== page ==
Day 2, March 6 (33 days before permit expiration)
I again did not wake up with the alarm, but half an hour later. I got a shower, put on clothes that would be acceptable for teaching if I got extremely lucky, and began walking in the pleasant, if crisp, weather. I also made sure to wear a winter coat this time, having learned my lesson on Friday. This time, the lights in the foyer were on when I arrived. Arriving at 3:50 a.m., I appeared to be about the sixteenth person, including the organizers and placeholders, behind two women. Within five minutes, a young couple arrived and was behind me, then the law student from Friday soon after them. I was early enough that the benches were empty, the earlier arrivals sitting on the concrete wrapped in blankets in pairs and small groups under the semi-enclosure. I was unsure what to do with myself. I’d brought work with me, but it was too dark to do anything. I was hesitant to use the flashlight on my phone, partly because of the battery but also because holding the phone in one hand and trying to read loose papers in the other seemed awkward. I decided to sit on the bench and try to sleep. After about ten minutes of being stirred by every movement and sound, I decided my phone battery could withstand tuning into to an internet radio station for a little while and put in my earphones. While the darkness broken up by only a spotlight and, this time, the light coming from the foyer’s windows lends an ominous atmosphere to the scene, it is safe. Nonetheless, I needed to distract myself enough to fall asleep, if only for a little while.
I slept for about twenty minutes, maybe thirty. When I awoke at about 4:45, I got up and paced on the patio for a little while, then checked my Facebook feed once or twice, paced again, and sat back on the bench, trying to fall asleep again. That didn’t work, so I turned off the radio on the premise of saving the battery, and paced again. I considered going to the bathroom against a tree in the darker shadows, as I’d thought I’d seen someone else do, since it was still well over two hours before the office door opened and the twilight would start soon enough, but decided against it. Paced a little more, and finally decided to sit back down on the bench and listened to the radio. When the battery dipped below 75 percent, I turned it off and sat in the quiet.
Again around 6:00, someone made an announcement to get ourselves organized, so I walked into the semi-enclosed area through one of its three empty frames at the far end from the door. I found the two women whom I was behind and the young couple and law student found me. The two women did not speak English terribly well, nor Slovak at all, so I decided not to bother asking them whom they were behind and put my earphones back in. This time, whoever was nominally in charge of organizing things was not as adamant about the line and the crowd became a vague zigzag. However, this was not immediately obvious and it seemed as though we were going to just jam our way toward the door in an hour. Again I was well back of where it seemed I might have been when I arrived. The man in the young couple spoke Slovak and, after discovering one of the placeholders was immediately before the two women in front of me, asked him who was in front of him. Another two placeholders, then it became unclear, either because he didn’t know or because he couldn’t find the right person in the crowd.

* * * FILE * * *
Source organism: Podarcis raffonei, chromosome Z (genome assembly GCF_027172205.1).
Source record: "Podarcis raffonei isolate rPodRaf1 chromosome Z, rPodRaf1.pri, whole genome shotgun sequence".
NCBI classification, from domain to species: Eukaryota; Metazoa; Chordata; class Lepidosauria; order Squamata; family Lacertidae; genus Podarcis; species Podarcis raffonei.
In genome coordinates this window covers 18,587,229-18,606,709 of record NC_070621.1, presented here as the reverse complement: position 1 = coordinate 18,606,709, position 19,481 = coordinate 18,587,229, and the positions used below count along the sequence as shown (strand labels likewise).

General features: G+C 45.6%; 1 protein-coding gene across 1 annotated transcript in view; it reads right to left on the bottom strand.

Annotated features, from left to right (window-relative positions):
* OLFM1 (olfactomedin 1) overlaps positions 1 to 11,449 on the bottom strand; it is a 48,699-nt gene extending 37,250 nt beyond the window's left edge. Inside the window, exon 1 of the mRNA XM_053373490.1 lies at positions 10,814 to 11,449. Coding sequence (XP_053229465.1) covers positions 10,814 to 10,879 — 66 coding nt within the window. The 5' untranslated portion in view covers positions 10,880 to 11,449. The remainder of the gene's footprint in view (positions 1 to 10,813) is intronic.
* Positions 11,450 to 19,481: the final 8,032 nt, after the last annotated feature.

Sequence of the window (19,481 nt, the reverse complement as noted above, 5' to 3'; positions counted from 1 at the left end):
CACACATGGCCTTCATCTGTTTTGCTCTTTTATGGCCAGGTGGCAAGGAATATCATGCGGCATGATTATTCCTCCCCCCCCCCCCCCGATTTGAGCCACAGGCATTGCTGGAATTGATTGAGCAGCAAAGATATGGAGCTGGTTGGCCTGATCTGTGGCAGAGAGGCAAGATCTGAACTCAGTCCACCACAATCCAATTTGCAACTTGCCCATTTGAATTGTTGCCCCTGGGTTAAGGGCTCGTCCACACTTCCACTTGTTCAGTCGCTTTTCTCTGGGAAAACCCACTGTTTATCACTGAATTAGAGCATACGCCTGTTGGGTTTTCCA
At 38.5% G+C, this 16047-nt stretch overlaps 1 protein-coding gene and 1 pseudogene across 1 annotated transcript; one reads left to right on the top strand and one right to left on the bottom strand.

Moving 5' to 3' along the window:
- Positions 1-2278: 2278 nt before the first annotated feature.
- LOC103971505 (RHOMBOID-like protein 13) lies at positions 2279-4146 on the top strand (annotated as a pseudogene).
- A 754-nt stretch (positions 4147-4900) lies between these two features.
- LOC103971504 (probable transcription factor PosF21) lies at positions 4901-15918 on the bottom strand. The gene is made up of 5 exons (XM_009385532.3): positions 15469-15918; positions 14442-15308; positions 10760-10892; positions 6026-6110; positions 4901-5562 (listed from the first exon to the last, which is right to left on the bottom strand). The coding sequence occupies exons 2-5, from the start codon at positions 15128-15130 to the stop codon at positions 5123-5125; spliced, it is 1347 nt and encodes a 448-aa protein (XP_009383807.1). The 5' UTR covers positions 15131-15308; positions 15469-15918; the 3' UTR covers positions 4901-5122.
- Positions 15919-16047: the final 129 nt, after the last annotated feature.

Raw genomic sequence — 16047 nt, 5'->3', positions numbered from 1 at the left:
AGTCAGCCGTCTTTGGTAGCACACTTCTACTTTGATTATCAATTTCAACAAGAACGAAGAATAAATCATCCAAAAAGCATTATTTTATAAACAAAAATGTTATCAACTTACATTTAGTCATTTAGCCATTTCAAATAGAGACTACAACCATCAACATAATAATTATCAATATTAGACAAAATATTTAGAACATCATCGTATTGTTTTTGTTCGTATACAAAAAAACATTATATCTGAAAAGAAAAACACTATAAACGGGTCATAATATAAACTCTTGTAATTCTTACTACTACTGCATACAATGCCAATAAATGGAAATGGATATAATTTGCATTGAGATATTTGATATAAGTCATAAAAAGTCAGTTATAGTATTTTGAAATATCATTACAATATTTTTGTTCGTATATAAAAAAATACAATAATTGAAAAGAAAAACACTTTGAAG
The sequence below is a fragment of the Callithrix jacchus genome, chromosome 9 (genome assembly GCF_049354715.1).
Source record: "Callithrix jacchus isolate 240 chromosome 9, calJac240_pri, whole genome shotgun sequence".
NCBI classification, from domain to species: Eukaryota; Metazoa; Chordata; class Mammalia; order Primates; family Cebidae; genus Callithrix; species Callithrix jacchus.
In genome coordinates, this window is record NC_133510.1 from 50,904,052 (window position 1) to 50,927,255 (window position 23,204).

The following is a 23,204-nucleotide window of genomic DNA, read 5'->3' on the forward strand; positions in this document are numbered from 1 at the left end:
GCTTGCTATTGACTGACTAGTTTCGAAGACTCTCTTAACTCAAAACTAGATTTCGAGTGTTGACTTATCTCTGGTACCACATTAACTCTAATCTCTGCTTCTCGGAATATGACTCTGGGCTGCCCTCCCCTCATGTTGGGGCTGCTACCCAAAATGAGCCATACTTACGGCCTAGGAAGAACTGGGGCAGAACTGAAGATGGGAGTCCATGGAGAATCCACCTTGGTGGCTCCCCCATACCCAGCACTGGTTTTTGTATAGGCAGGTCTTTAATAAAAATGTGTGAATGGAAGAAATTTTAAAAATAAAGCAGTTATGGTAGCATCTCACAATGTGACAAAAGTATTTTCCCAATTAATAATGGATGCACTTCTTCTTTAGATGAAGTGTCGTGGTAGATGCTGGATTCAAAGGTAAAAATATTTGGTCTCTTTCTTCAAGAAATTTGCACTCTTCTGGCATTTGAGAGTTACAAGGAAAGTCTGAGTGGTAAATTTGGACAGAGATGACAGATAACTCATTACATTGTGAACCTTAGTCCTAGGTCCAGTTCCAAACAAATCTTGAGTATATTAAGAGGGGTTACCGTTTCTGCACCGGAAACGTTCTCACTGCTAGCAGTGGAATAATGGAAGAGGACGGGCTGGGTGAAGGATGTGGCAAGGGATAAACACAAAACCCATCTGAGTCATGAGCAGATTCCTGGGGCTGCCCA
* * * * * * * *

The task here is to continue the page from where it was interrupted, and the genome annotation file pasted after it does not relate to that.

The placeholders will often move in and out of the line, coordinating with each other to save their spots, but no one else does this. In addition, people who arrive later who are unaware of the system will often walk through the semi-enclosed area, I assume because they are unaware of the open frames. Since we were arranged in a crowded zigzag this time, all this moving and jostling moved me away from the two women and young couple, though the couple eventually helped me work my way back into place. This meant that I was now smack in the middle of the crowd, jammed in from all sides.
This account of the author’s real experience at the foreigners’ police department in Bratislava is to be continued.
James Griffith teaches political thought and philosophy at the Bratislava International School of Liberal Arts